I was listening to the a Received Wisdom podcast. It’s a podcast by Shobita Parthasarathy and Jack Stilgoe, which I have written about before. At the beginning of the podcast, the hosts were discussing the Great Barrington Declaration, and Jack Stilgoe said something that I found quite interesting. He suggested that – in the UK – the Great Barrington Declaration has been taken up by certain groups to generate an alternative scientific narrative and went on to say
oh god, is this like climate change all over again? A vital debate about policy options actually gets had in the language of science.
I agree that this there are many parallels with what is happening now with respect to COVID-19 and what has been happening for many years with climate change. I also agree that it’s very unfortunate that debates about what we should do, end up being debates about the scientific evidence. I think both in the context of climate change and COVID-19, it would be much better if the public debate were more about what we should do, than about the science itself.
However, one thing that motivated my rather uncharitable previous post was that the research field that could help us to understand how to do this, is the very field to which the hosts of this podcast belong. Researchers in this field have had many years to study this in the context of climate change and have, in my view, largely failed to come up with suggestions as to how to mitigate this.
In fact, in my experience, some of the contributions from researchers in this field have been less than helpful. One way you might help to limit the policy debate degenerating into a discussion of the science is to stress where the consensus lies. That way it might be obvious who is basing their arguments on fringe views and who is basing them on the views held by a majority of relevant experts. However, researchers in this field have explicitly argued again consensus messaging, because it’s, apparently, polarising and narrow.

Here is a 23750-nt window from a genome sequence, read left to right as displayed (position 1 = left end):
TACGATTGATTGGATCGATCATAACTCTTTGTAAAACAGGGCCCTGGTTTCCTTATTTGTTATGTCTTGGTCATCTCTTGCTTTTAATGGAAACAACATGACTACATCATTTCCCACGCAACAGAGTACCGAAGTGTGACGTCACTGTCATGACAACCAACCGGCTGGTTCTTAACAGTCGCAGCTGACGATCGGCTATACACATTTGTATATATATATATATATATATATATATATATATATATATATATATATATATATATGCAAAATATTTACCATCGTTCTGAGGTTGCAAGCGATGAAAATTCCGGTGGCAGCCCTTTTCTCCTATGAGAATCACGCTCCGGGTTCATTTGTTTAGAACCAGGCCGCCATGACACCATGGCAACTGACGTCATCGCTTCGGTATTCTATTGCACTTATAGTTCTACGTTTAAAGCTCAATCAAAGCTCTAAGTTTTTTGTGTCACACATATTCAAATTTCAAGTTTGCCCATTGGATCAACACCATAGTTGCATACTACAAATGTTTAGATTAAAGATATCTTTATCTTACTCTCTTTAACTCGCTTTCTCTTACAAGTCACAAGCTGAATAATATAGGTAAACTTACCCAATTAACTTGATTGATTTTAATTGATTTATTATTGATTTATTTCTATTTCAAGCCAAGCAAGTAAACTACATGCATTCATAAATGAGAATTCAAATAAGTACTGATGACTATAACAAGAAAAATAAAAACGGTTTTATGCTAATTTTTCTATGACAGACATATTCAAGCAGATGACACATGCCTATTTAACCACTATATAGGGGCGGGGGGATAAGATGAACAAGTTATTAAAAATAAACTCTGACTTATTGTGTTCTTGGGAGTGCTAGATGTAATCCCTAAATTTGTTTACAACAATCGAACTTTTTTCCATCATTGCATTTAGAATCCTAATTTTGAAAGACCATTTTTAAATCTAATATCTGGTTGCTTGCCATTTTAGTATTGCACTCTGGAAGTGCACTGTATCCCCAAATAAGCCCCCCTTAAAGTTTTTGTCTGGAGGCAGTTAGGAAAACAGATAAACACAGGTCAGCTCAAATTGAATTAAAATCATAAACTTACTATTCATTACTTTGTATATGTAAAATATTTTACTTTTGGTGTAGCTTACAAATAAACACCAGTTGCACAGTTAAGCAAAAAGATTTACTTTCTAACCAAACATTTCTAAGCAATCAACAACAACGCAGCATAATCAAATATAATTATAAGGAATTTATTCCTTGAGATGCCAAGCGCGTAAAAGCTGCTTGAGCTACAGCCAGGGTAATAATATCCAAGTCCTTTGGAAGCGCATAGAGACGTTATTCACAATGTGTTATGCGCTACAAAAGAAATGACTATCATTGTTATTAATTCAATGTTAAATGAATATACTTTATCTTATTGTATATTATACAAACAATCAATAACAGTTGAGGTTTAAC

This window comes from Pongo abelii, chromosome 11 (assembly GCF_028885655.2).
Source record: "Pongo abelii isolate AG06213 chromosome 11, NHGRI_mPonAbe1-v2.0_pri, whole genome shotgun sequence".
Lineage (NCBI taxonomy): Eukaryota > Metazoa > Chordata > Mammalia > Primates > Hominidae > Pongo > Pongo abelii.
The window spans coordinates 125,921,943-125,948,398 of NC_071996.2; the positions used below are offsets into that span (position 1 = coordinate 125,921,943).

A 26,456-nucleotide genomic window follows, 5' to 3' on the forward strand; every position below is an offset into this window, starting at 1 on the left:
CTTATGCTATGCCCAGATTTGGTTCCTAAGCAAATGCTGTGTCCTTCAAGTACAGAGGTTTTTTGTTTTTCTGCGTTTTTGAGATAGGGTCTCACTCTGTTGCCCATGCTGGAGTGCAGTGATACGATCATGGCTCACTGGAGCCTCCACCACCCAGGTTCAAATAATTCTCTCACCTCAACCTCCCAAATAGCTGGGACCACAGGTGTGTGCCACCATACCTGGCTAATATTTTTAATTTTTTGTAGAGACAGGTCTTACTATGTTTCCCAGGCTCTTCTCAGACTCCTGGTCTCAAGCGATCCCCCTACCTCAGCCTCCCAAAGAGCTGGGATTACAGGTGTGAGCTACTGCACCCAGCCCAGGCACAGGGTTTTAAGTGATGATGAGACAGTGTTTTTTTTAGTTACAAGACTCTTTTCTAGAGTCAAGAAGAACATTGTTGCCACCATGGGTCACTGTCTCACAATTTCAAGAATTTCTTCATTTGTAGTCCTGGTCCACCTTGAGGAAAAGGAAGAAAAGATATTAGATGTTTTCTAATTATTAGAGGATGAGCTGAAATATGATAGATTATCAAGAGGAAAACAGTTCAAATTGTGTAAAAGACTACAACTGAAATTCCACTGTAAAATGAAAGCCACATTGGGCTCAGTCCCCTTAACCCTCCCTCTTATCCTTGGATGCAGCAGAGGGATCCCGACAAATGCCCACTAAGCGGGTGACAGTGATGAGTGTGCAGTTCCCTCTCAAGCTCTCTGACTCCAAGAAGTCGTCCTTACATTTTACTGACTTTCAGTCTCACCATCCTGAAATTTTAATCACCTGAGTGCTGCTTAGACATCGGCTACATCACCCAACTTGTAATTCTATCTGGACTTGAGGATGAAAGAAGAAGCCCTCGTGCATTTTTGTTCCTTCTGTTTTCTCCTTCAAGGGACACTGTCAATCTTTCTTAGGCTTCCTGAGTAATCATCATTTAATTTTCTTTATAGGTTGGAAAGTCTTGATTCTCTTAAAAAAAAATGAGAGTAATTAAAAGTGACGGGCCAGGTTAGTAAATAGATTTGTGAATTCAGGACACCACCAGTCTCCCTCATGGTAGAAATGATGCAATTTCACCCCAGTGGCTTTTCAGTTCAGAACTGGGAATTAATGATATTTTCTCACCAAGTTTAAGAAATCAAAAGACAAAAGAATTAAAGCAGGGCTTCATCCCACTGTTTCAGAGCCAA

Jack Stilgoe himself suggested that the Lancet letter (a response to the Great Barrington Declaration) was potentially an example of stealth advocacy. I should acknowledge having signed the Lancet letter, but given the signatories, who has endorsed it, and the list of those presenting similar arguments, it would indeed seem to be presenting a consensus position.
So, if someone is going to undermine attempts to highlight the consensus, then it seems a bit ironic to then complain when the policy debate degenerates into the language of science. It seems like an obvious consequence of a situation where the scientific evidence suggests that we may need to do things that some would find inconvenient, or that might challenge their ideologies. They will clearly then be motivated to promote any evidence that seems to support their preferences and the debate will degenerate into one that’s more about the science, than about policy.
Maybe there are ways to avoid this without highlighting the consensus. If so, I’m not quite how this would work. I may well misunderstand the basic issue, but that the debate about COVID-19 has degenerated into a fight about science is unsurprising, given that this has happened in the climate context too. I do think that this distracts from the discussion that we should really be having: what should we do?
Would be nice if there were a way for scientists and those studying the science/policy interface to work together to find ways to address this issue. This, however, hasn’t worked all that well in the climate context and I suspect it’s going to be no better in the COVID-19 context either. I hope I’m wrong.